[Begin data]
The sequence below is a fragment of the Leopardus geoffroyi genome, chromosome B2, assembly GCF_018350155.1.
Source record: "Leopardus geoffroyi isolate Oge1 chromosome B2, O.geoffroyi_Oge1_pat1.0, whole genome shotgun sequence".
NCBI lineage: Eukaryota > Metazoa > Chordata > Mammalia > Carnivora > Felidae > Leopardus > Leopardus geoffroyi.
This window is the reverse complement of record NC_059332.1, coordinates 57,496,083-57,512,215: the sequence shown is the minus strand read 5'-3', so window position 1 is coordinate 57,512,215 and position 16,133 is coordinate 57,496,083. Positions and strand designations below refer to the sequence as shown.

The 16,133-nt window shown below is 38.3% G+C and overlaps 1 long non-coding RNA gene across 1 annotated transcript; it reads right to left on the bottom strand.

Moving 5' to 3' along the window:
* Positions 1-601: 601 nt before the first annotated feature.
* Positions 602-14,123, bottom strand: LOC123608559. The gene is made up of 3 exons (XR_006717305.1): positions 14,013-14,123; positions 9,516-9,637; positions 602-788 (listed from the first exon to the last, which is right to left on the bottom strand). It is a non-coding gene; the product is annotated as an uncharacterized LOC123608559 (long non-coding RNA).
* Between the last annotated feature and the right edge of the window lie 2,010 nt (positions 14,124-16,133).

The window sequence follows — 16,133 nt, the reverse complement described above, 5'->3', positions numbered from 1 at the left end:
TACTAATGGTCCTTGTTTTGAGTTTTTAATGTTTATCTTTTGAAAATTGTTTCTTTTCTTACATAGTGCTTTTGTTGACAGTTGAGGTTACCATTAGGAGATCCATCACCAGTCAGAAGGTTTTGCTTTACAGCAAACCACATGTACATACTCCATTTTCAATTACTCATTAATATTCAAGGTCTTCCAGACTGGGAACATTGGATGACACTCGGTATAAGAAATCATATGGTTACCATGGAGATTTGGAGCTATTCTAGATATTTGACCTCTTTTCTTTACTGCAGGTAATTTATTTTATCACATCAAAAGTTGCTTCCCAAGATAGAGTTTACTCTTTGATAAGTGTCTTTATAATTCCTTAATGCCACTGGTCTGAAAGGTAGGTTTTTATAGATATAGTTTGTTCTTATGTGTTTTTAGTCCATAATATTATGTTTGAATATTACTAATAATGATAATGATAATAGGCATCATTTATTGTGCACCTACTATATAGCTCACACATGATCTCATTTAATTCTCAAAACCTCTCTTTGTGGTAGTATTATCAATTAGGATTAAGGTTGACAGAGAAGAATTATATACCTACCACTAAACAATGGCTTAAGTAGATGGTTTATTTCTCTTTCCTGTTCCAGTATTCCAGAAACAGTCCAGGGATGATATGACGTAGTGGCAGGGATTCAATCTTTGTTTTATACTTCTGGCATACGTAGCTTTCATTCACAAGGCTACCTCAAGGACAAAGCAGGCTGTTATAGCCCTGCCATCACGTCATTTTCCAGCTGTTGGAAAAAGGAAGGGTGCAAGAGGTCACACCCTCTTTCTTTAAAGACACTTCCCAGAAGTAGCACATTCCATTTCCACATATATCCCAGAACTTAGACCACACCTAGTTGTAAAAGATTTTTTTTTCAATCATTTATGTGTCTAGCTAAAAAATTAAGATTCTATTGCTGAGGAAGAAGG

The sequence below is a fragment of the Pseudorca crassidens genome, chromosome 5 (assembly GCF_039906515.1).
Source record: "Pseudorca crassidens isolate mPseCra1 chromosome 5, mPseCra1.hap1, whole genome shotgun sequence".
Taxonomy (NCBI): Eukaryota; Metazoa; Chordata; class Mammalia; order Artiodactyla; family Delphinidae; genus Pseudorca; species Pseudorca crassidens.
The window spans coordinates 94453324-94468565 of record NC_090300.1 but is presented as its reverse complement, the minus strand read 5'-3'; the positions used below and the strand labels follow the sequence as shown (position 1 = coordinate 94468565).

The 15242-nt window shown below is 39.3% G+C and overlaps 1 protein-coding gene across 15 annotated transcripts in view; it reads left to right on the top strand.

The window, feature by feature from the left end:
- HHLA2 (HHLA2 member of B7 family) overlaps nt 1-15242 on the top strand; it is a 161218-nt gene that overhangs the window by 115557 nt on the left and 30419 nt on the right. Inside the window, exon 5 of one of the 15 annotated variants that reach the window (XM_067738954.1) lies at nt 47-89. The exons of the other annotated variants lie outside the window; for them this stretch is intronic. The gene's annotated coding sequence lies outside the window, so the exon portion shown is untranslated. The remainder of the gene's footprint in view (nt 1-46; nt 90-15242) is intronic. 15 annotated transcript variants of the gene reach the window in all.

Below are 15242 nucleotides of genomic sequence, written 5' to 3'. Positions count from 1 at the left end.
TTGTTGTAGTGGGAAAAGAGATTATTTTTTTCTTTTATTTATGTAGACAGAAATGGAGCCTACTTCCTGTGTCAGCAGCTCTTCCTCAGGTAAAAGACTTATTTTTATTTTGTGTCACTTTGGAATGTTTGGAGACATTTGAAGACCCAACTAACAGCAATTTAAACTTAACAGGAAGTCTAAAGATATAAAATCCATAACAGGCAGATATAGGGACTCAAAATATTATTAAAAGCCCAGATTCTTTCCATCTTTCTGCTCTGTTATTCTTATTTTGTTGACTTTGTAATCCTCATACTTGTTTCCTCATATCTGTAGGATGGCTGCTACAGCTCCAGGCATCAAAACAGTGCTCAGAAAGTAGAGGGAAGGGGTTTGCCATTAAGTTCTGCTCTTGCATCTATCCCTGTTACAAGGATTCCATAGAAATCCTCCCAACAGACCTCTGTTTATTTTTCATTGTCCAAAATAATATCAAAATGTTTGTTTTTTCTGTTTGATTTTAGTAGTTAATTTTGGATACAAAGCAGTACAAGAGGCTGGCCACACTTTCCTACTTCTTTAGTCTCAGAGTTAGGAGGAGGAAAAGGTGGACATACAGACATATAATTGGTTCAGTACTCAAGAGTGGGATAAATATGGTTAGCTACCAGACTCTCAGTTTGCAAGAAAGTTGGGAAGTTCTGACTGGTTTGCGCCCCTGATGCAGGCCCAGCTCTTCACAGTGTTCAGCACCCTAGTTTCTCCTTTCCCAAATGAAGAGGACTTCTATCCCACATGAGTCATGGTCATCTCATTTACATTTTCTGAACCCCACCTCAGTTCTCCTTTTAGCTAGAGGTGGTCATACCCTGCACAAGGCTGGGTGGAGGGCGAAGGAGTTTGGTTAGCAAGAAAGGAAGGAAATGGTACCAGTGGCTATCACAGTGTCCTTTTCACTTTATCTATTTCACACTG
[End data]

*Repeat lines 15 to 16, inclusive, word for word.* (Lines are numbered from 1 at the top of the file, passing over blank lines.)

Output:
The window spans coordinates 94453324-94468565 of record NC_090300.1 but is presented as its reverse complement, the minus strand read 5'-3'; the positions used below and the strand labels follow the sequence as shown (position 1 = coordinate 94468565).

The 15242-nt window shown below is 39.3% G+C and overlaps 1 protein-coding gene across 15 annotated transcripts in view; it reads left to right on the top strand.